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Pubmed-Efficacy of mindfulness- and acceptance-based cognitive-behavioral therapies for bodily distress in adults: a meta-analysis

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Front Psychiatry. 2023 Apr 20;14:1160908. doi: 10.3389/fpsyt.2023.1160908. eCollection 2023.


OBJECTIVE: Bodily distress, i.e., somatoform disorders and associated functional somatic syndromes, is highly prevalent, often persistent and highly disabling. It has been proposed that "third wave" therapies may be beneficial variants of cognitive behavioral treatments. However, evidence on their efficacy is scarce. This meta-analysis examines the efficacy of "third wave" psychotherapies (mindfulness-based cognitive therapy [MBCT], mindfulness-based stress reduction [MBSR], and acceptance and commitment therapy [ACT]) in adults with bodily distress.

METHOD: We included randomized controlled trials (RCTs) treating adults with bodily distress using MBCT, MBSR, and ACT compared to inactive and non-specific control groups. A random effects model was used. The primary outcome was somatic symptom severity. Secondary outcomes were degrees of depression and of anxiety, health anxiety, perceived health status, mindfulness, psychological inflexibility, and pain acceptance.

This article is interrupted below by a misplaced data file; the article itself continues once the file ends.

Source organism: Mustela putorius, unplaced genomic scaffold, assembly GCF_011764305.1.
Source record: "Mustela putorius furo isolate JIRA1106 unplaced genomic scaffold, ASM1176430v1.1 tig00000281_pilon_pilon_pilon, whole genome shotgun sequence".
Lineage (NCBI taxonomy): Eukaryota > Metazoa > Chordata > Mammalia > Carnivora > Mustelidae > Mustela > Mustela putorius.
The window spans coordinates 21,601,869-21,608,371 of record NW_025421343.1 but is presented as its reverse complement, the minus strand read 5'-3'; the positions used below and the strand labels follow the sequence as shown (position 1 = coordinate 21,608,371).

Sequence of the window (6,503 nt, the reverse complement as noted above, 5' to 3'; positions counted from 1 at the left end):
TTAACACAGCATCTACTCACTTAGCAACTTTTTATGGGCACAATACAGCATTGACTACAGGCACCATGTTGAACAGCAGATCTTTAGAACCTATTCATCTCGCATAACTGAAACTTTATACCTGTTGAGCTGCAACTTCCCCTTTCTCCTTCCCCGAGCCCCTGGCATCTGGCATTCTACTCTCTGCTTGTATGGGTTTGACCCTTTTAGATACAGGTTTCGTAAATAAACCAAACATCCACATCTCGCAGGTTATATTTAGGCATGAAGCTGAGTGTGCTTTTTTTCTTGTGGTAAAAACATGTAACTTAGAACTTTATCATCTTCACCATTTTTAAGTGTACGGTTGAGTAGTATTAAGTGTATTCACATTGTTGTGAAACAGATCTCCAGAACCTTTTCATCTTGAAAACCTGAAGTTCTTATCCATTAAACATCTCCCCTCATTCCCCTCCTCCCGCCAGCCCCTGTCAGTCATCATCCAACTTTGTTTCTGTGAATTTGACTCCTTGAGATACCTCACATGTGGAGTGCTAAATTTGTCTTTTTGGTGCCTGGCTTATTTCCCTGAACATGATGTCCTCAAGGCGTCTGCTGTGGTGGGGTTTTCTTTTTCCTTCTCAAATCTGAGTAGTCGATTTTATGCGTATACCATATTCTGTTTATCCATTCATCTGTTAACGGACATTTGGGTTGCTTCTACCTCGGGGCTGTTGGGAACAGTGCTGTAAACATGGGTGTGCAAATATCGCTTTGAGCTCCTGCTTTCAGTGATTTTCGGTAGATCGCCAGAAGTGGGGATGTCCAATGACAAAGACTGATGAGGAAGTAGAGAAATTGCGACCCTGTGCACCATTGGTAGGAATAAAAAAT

RESULTS: Sixteen RCTs with 1,288 participants were included in the analysis (k = 4 MBCT, k = 7 MBSR, k = 5 ACT; k = 7 fibromyalgia, k = 5 irritable bowel syndrome, k = 1 chronic fatigue syndrome, k = 2 bodily distress, k = 1 medically unexplained symptoms). However, not all studies provided data for each of the relevant outcomes. The analyses revealed that "third wave" therapies were more effective than control conditions in reducing somatic symptom severity (k = 15, n = 1,100, g = -0.51, 95%CI -0.69; -0.32). Heterogeneity was moderate (I 2 = 52.8%, 95%CI 15.1 to 73.8). Effects for secondary outcomes were small to moderate with varying degrees of heterogeneity. We did not find differences between the different therapy approaches (mindfulness- vs. acceptance-based therapies); neither therapy dosis (i.e., total duration of therapy sessions) nor number of sessions were significant moderators of efficacy.

CONCLUSIONS: The therapies addressing mindfulness and acceptance proved to be more effective than control conditions. Hence, they are promising treatment approaches for bodily distress. However, there is still need for research on which patient groups may benefit from these psychological approaches.

SYSTEMATIC REVIEW REGISTRATION: https://osf.io/g7hby, identifier: 10.17605/OSF.IO/4RZGC.

PMID:37151971 | PMC:PMC10157071 | DOI:10.3389/fpsyt.2023.1160908

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